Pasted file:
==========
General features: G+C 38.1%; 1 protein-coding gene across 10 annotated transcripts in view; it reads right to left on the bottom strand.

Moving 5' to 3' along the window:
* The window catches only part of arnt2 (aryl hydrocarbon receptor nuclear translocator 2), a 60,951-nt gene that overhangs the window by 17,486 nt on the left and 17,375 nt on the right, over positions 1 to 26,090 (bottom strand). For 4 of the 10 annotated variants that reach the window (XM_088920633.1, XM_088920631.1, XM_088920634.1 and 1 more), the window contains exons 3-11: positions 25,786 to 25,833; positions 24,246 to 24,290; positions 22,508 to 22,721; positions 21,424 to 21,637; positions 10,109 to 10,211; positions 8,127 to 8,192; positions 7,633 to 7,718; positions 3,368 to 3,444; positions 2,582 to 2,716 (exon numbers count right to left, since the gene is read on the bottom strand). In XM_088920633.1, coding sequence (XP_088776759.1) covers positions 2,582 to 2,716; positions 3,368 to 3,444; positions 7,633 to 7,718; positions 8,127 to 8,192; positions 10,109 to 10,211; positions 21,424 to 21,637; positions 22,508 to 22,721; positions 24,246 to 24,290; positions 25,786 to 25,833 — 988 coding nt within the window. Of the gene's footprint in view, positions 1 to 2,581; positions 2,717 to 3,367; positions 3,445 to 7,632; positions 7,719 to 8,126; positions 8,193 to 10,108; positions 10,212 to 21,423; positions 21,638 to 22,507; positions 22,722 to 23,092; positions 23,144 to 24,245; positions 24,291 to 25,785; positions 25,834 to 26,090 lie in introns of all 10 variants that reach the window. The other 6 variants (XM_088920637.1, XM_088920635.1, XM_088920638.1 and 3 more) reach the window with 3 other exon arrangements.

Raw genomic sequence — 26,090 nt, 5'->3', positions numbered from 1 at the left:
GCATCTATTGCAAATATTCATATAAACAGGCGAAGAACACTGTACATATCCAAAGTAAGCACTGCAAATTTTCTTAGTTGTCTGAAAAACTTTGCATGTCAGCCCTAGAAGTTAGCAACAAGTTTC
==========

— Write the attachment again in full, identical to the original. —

General features: G+C 38.1%; 1 protein-coding gene across 10 annotated transcripts in view; it reads right to left on the bottom strand.

Moving 5' to 3' along the window:
* The window catches only part of arnt2 (aryl hydrocarbon receptor nuclear translocator 2), a 60,951-nt gene that overhangs the window by 17,486 nt on the left and 17,375 nt on the right, over positions 1 to 26,090 (bottom strand). For 4 of the 10 annotated variants that reach the window (XM_088920633.1, XM_088920631.1, XM_088920634.1 and 1 more), the window contains exons 3-11: positions 25,786 to 25,833; positions 24,246 to 24,290; positions 22,508 to 22,721; positions 21,424 to 21,637; positions 10,109 to 10,211; positions 8,127 to 8,192; positions 7,633 to 7,718; positions 3,368 to 3,444; positions 2,582 to 2,716 (exon numbers count right to left, since the gene is read on the bottom strand). In XM_088920633.1, coding sequence (XP_088776759.1) covers positions 2,582 to 2,716; positions 3,368 to 3,444; positions 7,633 to 7,718; positions 8,127 to 8,192; positions 10,109 to 10,211; positions 21,424 to 21,637; positions 22,508 to 22,721; positions 24,246 to 24,290; positions 25,786 to 25,833 — 988 coding nt within the window. Of the gene's footprint in view, positions 1 to 2,581; positions 2,717 to 3,367; positions 3,445 to 7,632; positions 7,719 to 8,126; positions 8,193 to 10,108; positions 10,212 to 21,423; positions 21,638 to 22,507; positions 22,722 to 23,092; positions 23,144 to 24,245; positions 24,291 to 25,785; positions 25,834 to 26,090 lie in introns of all 10 variants that reach the window. The other 6 variants (XM_088920637.1, XM_088920635.1, XM_088920638.1 and 3 more) reach the window with 3 other exon arrangements.

Raw genomic sequence — 26,090 nt, 5'->3', positions numbered from 1 at the left:
GCATCTATTGCAAATATTCATATAAACAGGCGAAGAACACTGTACATATCCAAAGTAAGCACTGCAAATTTTCTTAGTTGTCTGAAAAACTTTGCATGTCAGCCCTAGAAGTTAGCAACAAGTTTC